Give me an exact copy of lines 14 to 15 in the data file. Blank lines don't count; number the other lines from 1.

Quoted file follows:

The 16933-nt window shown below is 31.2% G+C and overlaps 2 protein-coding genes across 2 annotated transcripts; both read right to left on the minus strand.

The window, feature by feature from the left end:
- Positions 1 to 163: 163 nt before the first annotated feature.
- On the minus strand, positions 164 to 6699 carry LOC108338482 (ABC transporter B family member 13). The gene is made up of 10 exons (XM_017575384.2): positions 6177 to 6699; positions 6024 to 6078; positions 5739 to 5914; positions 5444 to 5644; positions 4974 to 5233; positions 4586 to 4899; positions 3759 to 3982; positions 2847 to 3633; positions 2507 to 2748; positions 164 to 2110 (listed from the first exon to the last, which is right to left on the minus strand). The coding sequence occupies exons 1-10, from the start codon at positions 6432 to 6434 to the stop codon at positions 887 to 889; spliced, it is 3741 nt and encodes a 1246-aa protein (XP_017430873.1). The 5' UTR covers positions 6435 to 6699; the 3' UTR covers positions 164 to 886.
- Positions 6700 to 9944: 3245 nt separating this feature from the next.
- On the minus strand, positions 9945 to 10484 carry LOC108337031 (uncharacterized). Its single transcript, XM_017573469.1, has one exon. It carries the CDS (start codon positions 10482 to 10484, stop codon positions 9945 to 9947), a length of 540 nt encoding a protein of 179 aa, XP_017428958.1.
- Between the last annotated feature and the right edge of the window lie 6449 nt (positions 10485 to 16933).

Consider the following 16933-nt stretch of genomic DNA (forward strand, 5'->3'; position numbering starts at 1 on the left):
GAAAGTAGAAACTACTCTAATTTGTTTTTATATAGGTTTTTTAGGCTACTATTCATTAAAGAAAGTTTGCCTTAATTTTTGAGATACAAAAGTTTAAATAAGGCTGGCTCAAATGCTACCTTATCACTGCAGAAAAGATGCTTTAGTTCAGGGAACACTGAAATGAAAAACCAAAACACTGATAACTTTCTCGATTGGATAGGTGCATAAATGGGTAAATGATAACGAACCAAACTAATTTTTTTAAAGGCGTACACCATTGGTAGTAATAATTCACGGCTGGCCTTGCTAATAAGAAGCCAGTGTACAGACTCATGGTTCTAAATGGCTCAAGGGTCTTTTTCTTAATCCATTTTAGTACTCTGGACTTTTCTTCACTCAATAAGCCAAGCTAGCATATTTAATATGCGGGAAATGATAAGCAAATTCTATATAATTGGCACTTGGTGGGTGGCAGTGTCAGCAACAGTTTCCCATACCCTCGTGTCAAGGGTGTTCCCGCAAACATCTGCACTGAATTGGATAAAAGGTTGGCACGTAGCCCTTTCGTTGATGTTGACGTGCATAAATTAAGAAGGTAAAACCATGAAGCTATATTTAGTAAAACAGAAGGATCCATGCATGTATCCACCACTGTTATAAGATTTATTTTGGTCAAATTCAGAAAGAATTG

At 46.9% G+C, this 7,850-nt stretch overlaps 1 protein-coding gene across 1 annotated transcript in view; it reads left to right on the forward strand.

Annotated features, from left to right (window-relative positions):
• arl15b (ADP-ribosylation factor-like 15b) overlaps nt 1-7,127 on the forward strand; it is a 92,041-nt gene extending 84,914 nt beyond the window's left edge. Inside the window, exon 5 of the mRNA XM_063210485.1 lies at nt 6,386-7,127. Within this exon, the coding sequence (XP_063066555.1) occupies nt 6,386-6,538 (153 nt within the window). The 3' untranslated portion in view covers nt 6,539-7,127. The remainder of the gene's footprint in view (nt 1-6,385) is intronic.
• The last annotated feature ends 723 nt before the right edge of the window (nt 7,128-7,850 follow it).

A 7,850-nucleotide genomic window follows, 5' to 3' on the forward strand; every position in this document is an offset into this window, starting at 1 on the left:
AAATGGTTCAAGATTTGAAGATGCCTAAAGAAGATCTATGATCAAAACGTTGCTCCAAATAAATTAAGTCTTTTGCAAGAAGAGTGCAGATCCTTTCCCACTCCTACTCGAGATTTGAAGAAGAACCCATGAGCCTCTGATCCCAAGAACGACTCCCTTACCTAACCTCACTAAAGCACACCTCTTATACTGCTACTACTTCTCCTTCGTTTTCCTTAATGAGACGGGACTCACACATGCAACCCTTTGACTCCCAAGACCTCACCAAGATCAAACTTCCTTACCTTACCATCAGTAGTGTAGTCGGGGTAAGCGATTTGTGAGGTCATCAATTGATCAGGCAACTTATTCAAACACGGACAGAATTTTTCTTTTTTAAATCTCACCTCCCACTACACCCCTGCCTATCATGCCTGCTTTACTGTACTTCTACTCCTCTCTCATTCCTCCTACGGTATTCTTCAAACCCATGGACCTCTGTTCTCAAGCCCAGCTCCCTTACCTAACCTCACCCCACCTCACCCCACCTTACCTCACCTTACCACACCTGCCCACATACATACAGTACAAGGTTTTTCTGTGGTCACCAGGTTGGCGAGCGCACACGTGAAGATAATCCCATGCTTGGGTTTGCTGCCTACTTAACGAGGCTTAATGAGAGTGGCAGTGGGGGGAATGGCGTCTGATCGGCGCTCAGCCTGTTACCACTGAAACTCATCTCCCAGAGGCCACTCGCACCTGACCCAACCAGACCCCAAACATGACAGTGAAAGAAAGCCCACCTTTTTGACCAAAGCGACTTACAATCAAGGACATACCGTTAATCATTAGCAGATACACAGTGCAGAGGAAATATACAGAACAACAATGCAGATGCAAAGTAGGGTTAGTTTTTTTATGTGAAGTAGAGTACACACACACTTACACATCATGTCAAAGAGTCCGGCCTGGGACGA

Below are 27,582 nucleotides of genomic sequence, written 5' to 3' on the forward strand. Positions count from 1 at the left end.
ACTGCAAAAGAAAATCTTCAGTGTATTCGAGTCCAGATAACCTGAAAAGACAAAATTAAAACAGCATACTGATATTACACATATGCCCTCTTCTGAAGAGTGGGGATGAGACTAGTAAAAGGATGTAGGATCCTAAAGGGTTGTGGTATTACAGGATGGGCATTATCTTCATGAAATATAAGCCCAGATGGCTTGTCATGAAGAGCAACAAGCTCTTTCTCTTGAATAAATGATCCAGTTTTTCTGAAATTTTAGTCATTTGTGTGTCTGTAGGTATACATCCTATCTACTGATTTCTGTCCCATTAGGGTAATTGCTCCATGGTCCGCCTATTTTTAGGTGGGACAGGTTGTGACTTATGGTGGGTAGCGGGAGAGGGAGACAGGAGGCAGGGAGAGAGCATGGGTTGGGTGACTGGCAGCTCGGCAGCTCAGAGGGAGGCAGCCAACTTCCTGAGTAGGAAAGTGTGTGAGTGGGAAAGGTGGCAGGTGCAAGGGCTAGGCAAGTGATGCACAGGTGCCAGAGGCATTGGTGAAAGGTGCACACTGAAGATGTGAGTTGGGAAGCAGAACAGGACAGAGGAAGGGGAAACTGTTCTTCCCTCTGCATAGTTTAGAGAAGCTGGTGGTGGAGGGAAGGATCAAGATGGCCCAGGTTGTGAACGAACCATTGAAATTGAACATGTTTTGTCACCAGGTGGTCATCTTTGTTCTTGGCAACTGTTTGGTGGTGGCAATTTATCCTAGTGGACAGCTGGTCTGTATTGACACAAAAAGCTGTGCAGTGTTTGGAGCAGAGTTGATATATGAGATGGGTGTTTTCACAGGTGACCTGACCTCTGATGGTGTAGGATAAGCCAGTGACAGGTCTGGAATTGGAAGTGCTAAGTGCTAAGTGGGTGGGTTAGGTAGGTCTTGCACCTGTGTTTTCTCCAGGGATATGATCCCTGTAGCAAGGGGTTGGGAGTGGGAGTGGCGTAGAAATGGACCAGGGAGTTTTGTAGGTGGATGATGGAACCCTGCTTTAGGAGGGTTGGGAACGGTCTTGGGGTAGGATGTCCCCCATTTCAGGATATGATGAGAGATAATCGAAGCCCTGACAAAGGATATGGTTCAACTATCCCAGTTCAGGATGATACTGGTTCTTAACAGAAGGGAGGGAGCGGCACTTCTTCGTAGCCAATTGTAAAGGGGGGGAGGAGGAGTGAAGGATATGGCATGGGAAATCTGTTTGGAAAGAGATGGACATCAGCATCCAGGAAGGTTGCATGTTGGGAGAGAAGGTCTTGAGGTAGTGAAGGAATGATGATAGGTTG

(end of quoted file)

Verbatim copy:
A 7,850-nucleotide genomic window follows, 5' to 3' on the forward strand; every position in this document is an offset into this window, starting at 1 on the left:
AAATGGTTCAAGATTTGAAGATGCCTAAAGAAGATCTATGATCAAAACGTTGCTCCAAATAAATTAAGTCTTTTGCAAGAAGAGTGCAGATCCTTTCCCACTCCTACTCGAGATTTGAAGAAGAACCCATGAGCCTCTGATCCCAAGAACGACTCCCTTACCTAACCTCACTAAAGCACACCTCTTATACTGCTACTACTTCTCCTTCGTTTTCCTTAATGAGACGGGACTCACACATGCAACCCTTTGACTCCCAAGACCTCACCAAGATCAAACTTCCTTACCTTACCATCAGTAGTGTAGTCGGGGTAAGCGATTTGTGAGGTCATCAATTGATCAGGCAACTTATTCAAACACGGACAGAATTTTTCTTTTTTAAATCTCACCTCCCACTACACCCCTGCCTATCATGCCTGCTTTACTGTACTTCTACTCCTCTCTCATTCCTCCTACGGTATTCTTCAAACCCATGGACCTCTGTTCTCAAGCCCAGCTCCCTTACCTAACCTCACCCCACCTCACCCCACCTTACCTCACCTTACCACACCTGCCCACATACATACAGTACAAGGTTTTTCTGTGGTCACCAGGTTGGCGAGCGCACACGTGAAGATAATCCCATGCTTGGGTTTGCTGCCTACTTAACGAGGCTTAATGAGAGTGGCAGTGGGGGGAATGGCGTCTGATCGGCGCTCAGCCTGTTACCACTGAAACTCATCTCCCAGAGGCCACTCGCACCTGACCCAACCAGACCCCAAACATGACAGTGAAAGAAAGCCCACCTTTTTGACCAAAGCGACTTACAATCAAGGACATACCGTTAATCATTAGCAGATACACAGTGCAGAGGAAATATACAGAACAACAATGCAGATGCAAAGTAGGGTTAGTTTTTTTATGTGAAGTAGAGTACACACACACTTACACATCATGTCAAAGAGTCCGGCCTGGGACGA